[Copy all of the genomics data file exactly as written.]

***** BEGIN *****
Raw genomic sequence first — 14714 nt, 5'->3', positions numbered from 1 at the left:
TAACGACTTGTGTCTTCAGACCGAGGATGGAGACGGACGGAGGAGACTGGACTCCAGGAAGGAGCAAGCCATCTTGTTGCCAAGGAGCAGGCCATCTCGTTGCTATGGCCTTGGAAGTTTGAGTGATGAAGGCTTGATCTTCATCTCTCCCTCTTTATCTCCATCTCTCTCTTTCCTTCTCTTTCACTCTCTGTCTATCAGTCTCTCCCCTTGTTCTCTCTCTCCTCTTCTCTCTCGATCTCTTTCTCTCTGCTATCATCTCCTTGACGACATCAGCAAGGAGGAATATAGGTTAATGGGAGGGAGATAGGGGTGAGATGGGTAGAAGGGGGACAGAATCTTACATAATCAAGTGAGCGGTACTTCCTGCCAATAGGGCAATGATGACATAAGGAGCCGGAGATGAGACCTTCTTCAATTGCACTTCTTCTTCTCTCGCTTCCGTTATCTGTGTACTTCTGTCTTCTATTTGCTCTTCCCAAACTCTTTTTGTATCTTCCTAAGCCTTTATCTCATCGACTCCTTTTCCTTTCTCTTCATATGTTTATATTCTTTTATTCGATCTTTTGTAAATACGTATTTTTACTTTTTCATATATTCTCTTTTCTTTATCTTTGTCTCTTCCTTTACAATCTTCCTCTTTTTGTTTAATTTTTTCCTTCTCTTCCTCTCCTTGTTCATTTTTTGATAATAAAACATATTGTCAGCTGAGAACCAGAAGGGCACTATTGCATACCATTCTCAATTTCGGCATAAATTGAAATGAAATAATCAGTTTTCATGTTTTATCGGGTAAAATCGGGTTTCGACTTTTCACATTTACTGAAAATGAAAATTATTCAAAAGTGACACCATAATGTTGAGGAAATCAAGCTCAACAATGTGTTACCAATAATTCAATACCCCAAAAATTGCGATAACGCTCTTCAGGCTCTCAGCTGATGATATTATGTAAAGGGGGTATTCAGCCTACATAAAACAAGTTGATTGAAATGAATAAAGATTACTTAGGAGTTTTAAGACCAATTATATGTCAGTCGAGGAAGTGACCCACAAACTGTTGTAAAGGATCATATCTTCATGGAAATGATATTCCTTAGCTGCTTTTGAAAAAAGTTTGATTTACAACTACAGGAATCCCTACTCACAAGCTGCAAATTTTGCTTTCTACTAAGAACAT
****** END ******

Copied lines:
Raw genomic sequence first — 14714 nt, 5'->3', positions numbered from 1 at the left:
TAACGACTTGTGTCTTCAGACCGAGGATGGAGACGGACGGAGGAGACTGGACTCCAGGAAGGAGCAAGCCATCTTGTTGCCAAGGAGCAGGCCATCTCGTTGCTATGGCCTTGGAAGTTTGAGTGATGAAGGCTTGATCTTCATCTCTCCCTCTTTATCTCCATCTCTCTCTTTCCTTCTCTTTCACTCTCTGTCTATCAGTCTCTCCCCTTGTTCTCTCTCTCCTCTTCTCTCTCGATCTCTTTCTCTCTGCTATCATCTCCTTGACGACATCAGCAAGGAGGAATATAGGTTAATGGGAGGGAGATAGGGGTGAGATGGGTAGAAGGGGGACAGAATCTTACATAATCAAGTGAGCGGTACTTCCTGCCAATAGGGCAATGATGACATAAGGAGCCGGAGATGAGACCTTCTTCAATTGCACTTCTTCTTCTCTCGCTTCCGTTATCTGTGTACTTCTGTCTTCTATTTGCTCTTCCCAAACTCTTTTTGTATCTTCCTAAGCCTTTATCTCATCGACTCCTTTTCCTTTCTCTTCATATGTTTATATTCTTTTATTCGATCTTTTGTAAATACGTATTTTTACTTTTTCATATATTCTCTTTTCTTTATCTTTGTCTCTTCCTTTACAATCTTCCTCTTTTTGTTTAATTTTTTCCTTCTCTTCCTCTCCTTGTTCATTTTTTGATAATAAAACATATTGTCAGCTGAGAACCAGAAGGGCACTATTGCATACCATTCTCAATTTCGGCATAAATTGAAATGAAATAATCAGTTTTCATGTTTTATCGGGTAAAATCGGGTTTCGACTTTTCACATTTACTGAAAATGAAAATTATTCAAAAGTGACACCATAATGTTGAGGAAATCAAGCTCAACAATGTGTTACCAATAATTCAATACCCCAAAAATTGCGATAACGCTCTTCAGGCTCTCAGCTGATGATATTATGTAAAGGGGGTATTCAGCCTACATAAAACAAGTTGATTGAAATGAATAAAGATTACTTAGGAGTTTTAAGACCAATTATATGTCAGTCGAGGAAGTGACCCACAAACTGTTGTAAAGGATCATATCTTCATGGAAATGATATTCCTTAGCTGCTTTTGAAAAAAGTTTGATTTACAACTACAGGAATCCCTACTCACAAGCTGCAAATTTTGCTTTCTACTAAGAACAT